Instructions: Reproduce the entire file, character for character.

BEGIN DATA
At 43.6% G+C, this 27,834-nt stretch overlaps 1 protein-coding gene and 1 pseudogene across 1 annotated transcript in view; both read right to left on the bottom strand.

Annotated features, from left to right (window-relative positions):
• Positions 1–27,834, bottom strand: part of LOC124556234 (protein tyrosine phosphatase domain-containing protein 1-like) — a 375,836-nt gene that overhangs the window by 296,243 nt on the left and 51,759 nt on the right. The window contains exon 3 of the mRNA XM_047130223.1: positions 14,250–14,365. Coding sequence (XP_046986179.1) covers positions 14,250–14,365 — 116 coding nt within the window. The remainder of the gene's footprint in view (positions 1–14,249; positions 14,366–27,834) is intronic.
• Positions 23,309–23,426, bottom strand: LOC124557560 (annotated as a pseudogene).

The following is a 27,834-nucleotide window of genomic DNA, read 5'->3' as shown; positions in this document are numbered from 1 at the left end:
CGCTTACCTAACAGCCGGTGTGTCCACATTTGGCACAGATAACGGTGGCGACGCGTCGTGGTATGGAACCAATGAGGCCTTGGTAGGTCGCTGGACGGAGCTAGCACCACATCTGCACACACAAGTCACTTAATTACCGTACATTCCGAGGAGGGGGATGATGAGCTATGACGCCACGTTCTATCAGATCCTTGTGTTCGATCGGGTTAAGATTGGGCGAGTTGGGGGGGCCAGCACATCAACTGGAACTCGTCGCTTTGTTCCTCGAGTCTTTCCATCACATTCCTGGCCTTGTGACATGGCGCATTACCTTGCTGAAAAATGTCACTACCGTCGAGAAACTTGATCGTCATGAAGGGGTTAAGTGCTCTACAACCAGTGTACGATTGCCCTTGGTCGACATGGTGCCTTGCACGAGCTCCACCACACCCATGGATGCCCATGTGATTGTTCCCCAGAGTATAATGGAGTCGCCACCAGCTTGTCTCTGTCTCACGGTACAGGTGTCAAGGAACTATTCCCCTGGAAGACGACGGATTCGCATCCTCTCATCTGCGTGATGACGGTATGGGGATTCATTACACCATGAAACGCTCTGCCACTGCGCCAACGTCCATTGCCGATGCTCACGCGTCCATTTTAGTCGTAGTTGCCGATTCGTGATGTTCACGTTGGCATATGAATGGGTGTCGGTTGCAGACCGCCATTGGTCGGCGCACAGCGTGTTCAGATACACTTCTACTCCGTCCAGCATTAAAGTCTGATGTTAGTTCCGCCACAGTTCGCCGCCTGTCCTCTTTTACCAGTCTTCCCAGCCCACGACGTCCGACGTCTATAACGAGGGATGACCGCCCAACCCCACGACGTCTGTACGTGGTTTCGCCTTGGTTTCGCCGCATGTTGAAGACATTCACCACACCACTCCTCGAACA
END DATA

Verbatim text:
At 43.6% G+C, this 27,834-nt stretch overlaps 1 protein-coding gene and 1 pseudogene across 1 annotated transcript in view; both read right to left on the bottom strand.

Annotated features, from left to right (window-relative positions):
• Positions 1–27,834, bottom strand: part of LOC124556234 (protein tyrosine phosphatase domain-containing protein 1-like) — a 375,836-nt gene that overhangs the window by 296,243 nt on the left and 51,759 nt on the right. The window contains exon 3 of the mRNA XM_047130223.1: positions 14,250–14,365. Coding sequence (XP_046986179.1) covers positions 14,250–14,365 — 116 coding nt within the window. The remainder of the gene's footprint in view (positions 1–14,249; positions 14,366–27,834) is intronic.
• Positions 23,309–23,426, bottom strand: LOC124557560 (annotated as a pseudogene).

The following is a 27,834-nucleotide window of genomic DNA, read 5'->3' as shown; positions in this document are numbered from 1 at the left end:
CGCTTACCTAACAGCCGGTGTGTCCACATTTGGCACAGATAACGGTGGCGACGCGTCGTGGTATGGAACCAATGAGGCCTTGGTAGGTCGCTGGACGGAGCTAGCACCACATCTGCACACACAAGTCACTTAATTACCGTACATTCCGAGGAGGGGGATGATGAGCTATGACGCCACGTTCTATCAGATCCTTGTGTTCGATCGGGTTAAGATTGGGCGAGTTGGGGGGGCCAGCACATCAACTGGAACTCGTCGCTTTGTTCCTCGAGTCTTTCCATCACATTCCTGGCCTTGTGACATGGCGCATTACCTTGCTGAAAAATGTCACTACCGTCGAGAAACTTGATCGTCATGAAGGGGTTAAGTGCTCTACAACCAGTGTACGATTGCCCTTGGTCGACATGGTGCCTTGCACGAGCTCCACCACACCCATGGATGCCCATGTGATTGTTCCCCAGAGTATAATGGAGTCGCCACCAGCTTGTCTCTGTCTCACGGTACAGGTGTCAAGGAACTATTCCCCTGGAAGACGACGGATTCGCATCCTCTCATCTGCGTGATGACGGTATGGGGATTCATTACACCATGAAACGCTCTGCCACTGCGCCAACGTCCATTGCCGATGCTCACGCGTCCATTTTAGTCGTAGTTGCCGATTCGTGATGTTCACGTTGGCATATGAATGGGTGTCGGTTGCAGACCGCCATTGGTCGGCGCACAGCGTGTTCAGATACACTTCTACTCCGTCCAGCATTAAAGTCTGATGTTAGTTCCGCCACAGTTCGCCGCCTGTCCTCTTTTACCAGTCTTCCCAGCCCACGACGTCCGACGTCTATAACGAGGGATGACCGCCCAACCCCACGACGTCTGTACGTGGTTTCGCCTTGGTTTCGCCGCATGTTGAAGACATTCACCACACCACTCCTCGAACA